Don’t worry, it’s not a typo error. It is true that Common Myna are not a common sight anymore, sadly. Common Myna are native to Asia, so you might wonder what happened to them. I’ll go into that soon but before that, let me introduce you to them!
Common Myna (Acridotheres Tristis) by smarko on pixabay https://pixabay.com/en/common-myna-acridotheres-tristis-1367119/
“Wait, isn’t this the bird I see all over Singapore? I’m sure I see some in my neighbourhood. Who says it’s not common?”
Did that thought come to your mind? I honestly won’t be surprised if it did because I thought the same way too, but no! These birds are different from the one you see around which are the Javan Myna.
Let’s spot the differences between the Common Myna and Javan Myna!
Javan Myna (Acridotheres javanicus) from Wikipedia https://en.wikipedia.org/wiki/Javan_myna
Have you spotted the stark difference? Take a closer look at its eyes. You would have noticed that the skin near the eyes of the Common Myna is yellow. To me (someone who isn’t a bird person), that is one way to differentiate between these two birds. Or you could take a closer look and realise that the Javan Myna is mainly black in colour while the Common Myna is actually a dark brown. But then again, birds move, and I’m pretty sure black and dark brown are not very easy to tell apart from a distance, so let’s stick with the yellow skin around the eyes.
Now that we have learnt how to tell these 2 birds apart, would you have wondered if these 2 similar looking birds with similar names have a special relationship? Well, yes, they do! But it’s somewhat like a “you go, I stay” kind of relationship. Remember when I said that Common Mynas were actually uncommon in Singapore? Well, they were common once, until the Javan Mynas came and took over, becoming the ‘common’ mynas we see in Singapore today. How did the Javan Mynas do that? They have found ways to adapt to the urban landscape of Singapore where they can build their nests anywhere (Meng, 2011) and feed on not just insects and fruits but also, our leftover food (Yap, 2002).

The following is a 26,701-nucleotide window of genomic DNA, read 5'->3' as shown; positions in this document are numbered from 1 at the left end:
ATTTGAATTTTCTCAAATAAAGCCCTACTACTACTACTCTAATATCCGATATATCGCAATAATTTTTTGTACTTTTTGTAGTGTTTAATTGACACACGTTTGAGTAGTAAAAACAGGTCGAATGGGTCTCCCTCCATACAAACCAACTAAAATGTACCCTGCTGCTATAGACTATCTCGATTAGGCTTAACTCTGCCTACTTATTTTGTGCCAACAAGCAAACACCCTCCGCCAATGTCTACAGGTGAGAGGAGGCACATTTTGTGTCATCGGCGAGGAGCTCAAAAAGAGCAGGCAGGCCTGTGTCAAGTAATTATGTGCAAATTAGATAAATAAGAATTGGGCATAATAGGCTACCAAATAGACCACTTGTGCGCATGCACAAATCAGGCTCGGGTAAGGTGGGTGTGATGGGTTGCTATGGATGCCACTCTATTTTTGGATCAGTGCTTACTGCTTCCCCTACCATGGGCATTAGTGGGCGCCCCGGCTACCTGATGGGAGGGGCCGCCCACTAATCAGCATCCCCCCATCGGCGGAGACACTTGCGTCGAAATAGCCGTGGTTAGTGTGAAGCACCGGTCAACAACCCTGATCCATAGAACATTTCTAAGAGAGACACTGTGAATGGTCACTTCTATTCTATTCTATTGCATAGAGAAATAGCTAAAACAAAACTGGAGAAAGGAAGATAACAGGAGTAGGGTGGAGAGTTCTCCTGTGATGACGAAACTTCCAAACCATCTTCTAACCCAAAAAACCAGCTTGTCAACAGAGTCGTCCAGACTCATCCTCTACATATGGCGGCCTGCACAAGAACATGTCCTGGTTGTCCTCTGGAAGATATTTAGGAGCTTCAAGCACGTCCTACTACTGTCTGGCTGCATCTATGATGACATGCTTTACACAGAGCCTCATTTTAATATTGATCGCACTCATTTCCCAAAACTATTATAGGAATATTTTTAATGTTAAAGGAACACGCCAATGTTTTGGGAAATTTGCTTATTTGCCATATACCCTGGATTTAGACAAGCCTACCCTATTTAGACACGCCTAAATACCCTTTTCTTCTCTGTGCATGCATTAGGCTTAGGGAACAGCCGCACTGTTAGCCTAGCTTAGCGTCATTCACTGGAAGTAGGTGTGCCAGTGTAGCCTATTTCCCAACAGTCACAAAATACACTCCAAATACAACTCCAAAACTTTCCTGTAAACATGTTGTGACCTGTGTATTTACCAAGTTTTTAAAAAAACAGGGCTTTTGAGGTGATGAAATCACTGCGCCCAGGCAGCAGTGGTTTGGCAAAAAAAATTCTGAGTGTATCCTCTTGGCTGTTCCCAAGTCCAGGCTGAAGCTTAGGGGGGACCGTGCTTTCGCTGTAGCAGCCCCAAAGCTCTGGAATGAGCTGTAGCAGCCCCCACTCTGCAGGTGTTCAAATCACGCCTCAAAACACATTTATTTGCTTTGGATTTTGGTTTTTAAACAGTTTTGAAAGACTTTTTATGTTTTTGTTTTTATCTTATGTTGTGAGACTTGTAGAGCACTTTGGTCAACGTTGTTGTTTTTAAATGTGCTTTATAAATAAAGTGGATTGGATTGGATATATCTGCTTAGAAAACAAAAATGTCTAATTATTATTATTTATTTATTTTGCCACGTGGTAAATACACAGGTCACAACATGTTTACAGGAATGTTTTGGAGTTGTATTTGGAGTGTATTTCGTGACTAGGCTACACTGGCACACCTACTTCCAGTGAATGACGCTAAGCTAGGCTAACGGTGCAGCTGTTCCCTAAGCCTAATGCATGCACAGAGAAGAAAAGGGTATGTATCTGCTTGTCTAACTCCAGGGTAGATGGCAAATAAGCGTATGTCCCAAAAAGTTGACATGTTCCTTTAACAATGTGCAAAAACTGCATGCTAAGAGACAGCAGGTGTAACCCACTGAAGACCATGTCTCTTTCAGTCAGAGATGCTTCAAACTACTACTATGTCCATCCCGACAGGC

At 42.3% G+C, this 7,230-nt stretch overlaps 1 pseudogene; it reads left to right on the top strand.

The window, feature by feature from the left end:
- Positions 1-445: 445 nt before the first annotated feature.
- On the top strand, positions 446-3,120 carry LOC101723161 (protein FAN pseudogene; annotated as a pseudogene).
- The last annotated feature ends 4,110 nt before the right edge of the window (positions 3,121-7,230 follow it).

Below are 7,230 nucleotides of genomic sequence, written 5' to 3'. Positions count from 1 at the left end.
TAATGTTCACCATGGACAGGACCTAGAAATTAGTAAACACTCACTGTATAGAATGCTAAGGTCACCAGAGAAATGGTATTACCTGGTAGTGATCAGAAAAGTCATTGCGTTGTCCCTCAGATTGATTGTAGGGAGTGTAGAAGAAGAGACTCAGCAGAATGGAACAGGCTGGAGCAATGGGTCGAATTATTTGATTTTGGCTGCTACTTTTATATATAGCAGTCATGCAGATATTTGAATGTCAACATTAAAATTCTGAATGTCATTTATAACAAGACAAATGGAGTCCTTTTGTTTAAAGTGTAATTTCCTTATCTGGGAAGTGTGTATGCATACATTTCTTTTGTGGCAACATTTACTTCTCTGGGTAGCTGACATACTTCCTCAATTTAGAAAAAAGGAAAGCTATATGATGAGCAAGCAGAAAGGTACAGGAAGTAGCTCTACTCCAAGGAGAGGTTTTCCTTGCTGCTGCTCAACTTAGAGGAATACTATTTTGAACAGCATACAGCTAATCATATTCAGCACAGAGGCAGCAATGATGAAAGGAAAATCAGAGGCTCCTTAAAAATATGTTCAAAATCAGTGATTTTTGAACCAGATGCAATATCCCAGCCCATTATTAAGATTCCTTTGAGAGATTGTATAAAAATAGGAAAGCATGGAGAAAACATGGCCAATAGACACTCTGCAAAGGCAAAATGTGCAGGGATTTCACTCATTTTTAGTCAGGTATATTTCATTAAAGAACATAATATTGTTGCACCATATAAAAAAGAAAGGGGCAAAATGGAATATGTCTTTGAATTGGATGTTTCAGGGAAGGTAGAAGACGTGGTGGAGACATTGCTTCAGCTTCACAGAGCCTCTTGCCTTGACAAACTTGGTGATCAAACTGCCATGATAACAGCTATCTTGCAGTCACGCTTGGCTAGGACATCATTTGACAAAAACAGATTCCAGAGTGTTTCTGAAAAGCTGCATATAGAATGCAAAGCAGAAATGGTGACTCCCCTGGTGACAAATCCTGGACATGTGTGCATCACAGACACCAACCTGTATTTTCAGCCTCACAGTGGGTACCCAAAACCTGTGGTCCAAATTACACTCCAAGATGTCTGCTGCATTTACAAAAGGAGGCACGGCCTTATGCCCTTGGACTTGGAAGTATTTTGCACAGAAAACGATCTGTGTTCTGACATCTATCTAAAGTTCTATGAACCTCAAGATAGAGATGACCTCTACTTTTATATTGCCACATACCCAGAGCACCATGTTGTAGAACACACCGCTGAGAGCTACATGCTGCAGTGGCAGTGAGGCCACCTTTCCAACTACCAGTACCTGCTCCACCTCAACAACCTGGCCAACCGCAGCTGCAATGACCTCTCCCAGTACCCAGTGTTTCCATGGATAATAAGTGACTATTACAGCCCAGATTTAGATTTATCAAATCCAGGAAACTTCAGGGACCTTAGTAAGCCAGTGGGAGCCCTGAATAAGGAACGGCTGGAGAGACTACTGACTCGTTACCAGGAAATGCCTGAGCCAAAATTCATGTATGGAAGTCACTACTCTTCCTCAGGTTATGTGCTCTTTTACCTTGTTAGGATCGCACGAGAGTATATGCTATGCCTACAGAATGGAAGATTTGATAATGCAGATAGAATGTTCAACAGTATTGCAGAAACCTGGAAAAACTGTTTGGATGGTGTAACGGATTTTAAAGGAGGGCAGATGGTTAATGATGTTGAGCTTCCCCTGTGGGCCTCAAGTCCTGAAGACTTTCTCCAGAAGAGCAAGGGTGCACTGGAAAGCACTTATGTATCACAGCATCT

Such braveness in “hunting” for food and resourcefulness in ways of survival have led Javan Myna to become one of the, if not the most common bird in Singapore. Singapore is indeed a competitive society and we all need the right attitude to survive, be it humans or animals!
Here’s a fun fact: the International Union for Conservation of Nature (IUCN) listed Common Myna to be the 3rd most invasive species in the world (Yangchen, 2016) although the situation in Singapore is the exact opposite!
Meng, A. L. (2011, April 21). Lessons from two Mynas. Retrieved from Stir-fried Science: https://blog.science.edu.sg/2011/04/21/lessons-from-two-mynas/
Yangchen, L. (2016, April 22). The javan mynah: Today’s pest, tomorrow’s food? Retrieved from The Straits Times: https://www.straitstimes.com/singapore/environment/the-javan-mynah-todays-pest-tomorrows-food
Written by: Thang Hui Lin